When the newest, highly polished train first rolls into the factory hall amid a great deal of pomp and camera flashes, joy predominates – for the manufacturer, for the happy railway where it will soon be in operation, and ultimately for the future passengers. A win-win situation. But as with the previous train generation, the control system is also ageing. Modernisation requires just as much innovation as a new train. Except the commissioning takes place entirely without media – as with Regionalverkehr Bern-Solothurn RBS. What a shame.
Bern is the capital city – world famous for its continuous arcades in the old town. Every year, Solothurn attracts film and literature enthusiasts. Both cities are connected by the Aare, but via a long detour through Lake Biel that only patient canoeists take upon themselves. A much quicker way takes the trains of the RBS. This is a modern rail and bus company, which beginning in 1974 was the first in Switzerland to introduce an interval timetable on its metre-gauge rail network.
As a result of the enormous commuter demand, over the past years and decades, many sections have been expanded to double track and the rolling stock has been modernised. The original control technology from the 1980s, which can no longer keep pace with the demands of increasingly dense rail traffic, had to be patient. High time for a generational leap. PSI Transcom has taken this step decisively, and with PSItraffic, also done pioneering work. PSI is supported by its project partners, the Institute für Bahntechnik GmbH and ETC Transport Consultants GmbH.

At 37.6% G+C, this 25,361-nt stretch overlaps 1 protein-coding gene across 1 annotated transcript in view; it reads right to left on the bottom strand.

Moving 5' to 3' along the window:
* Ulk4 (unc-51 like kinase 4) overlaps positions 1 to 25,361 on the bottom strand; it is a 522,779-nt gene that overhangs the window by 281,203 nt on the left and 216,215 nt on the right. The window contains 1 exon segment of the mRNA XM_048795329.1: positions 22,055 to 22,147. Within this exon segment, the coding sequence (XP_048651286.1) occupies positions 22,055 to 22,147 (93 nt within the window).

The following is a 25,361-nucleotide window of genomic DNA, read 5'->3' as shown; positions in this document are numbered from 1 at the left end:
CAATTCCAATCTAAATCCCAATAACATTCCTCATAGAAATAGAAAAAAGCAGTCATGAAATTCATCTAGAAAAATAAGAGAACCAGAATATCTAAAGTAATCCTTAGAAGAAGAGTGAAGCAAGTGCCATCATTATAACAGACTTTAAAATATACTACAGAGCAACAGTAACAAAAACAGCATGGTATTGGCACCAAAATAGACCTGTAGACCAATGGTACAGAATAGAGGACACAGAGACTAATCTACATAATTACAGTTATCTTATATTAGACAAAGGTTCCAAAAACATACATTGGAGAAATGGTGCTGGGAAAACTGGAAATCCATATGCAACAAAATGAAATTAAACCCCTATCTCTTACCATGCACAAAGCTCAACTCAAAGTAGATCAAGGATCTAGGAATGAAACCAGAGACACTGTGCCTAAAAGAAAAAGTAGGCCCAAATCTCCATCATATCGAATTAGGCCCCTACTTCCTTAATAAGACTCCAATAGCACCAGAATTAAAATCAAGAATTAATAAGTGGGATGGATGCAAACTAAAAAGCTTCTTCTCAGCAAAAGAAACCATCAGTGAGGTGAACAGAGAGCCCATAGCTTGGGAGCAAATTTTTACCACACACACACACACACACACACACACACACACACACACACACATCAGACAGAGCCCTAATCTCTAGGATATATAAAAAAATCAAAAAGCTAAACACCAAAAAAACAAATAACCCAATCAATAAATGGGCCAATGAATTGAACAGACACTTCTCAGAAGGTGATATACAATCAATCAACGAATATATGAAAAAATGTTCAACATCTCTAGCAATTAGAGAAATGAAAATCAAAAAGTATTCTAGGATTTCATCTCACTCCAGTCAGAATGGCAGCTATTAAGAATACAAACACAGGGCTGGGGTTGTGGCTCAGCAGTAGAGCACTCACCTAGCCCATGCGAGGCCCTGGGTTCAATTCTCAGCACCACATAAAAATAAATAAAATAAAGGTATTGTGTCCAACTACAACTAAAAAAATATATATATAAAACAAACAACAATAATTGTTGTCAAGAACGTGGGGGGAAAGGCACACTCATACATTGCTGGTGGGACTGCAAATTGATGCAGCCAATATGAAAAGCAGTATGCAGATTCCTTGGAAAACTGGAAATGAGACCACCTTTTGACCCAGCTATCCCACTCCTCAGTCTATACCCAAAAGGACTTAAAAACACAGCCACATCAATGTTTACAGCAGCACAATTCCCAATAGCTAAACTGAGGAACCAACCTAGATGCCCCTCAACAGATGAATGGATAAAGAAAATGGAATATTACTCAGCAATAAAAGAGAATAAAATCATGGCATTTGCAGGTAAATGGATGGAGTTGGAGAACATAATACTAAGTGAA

Let us examine the functionality of the new control system: Assume that a train regularly crosses the opposite train at a particular station. But now a construction train is waiting on the crossing track for a night deployment, preventing a crossing on the otherwise single-tracked section of the RBS. Previously, a dispatcher would have analysed the situation based on the information provided on the push-button control center display. Relying on his experience, he would have decided on which other station the crossing must be shifted to, both to rapidly lead the affected train to its destination while also minimising the delay imposed on the opposite train.
With PSItraffic, the technology takes over this function. Exact train tracking is essential for precise train control. Previously, this was done using automatic block signalling from the section on which the train was located. The remote control of the local signal box transmitted this data to the control centre. "The staff was able to estimate the likely position of the train based on the standard speed in this section," remembers Ulrich Reinert, coordinator Operations and Engineering at RBS. But this is no longer sufficient for today's requirements. Tracking down to the metre or by the second using GPS position information is required for the trains. The location data are – in addition to the data from the signal boxes – constantly reported to the control system. There, a possible timetable deviation is calculated through a comparison with the timetable data. The next steps take place in the central computer of PSI / RBS – of course fully automatically.
This is also the area of greatest innovation for PSItraffic," explains Holger Troll, Project Manager at PSI. Here, a comparison to the current standard: Conventional control systems can detect and resolve conflicts, but only in the immediate vicinity of an incident. They make no forecast about network-wide secondary delays and how this will affect overall traffic management, unlike the broad capability of the PSItraffic control system. In order for PSItraffic to calculate and resolve conflicts, it must first recognise them. Then it can dispatch again based on the stored rules and in recognition of all theoretically conceivable dispositions. In our example with the construction train, the control system calculates at which of the two alternative stations the crossing should take place in light of the following questions: Which timetable reserves do the two affected trains have? Will other trains be affected in their punctuality? What connections can still be met?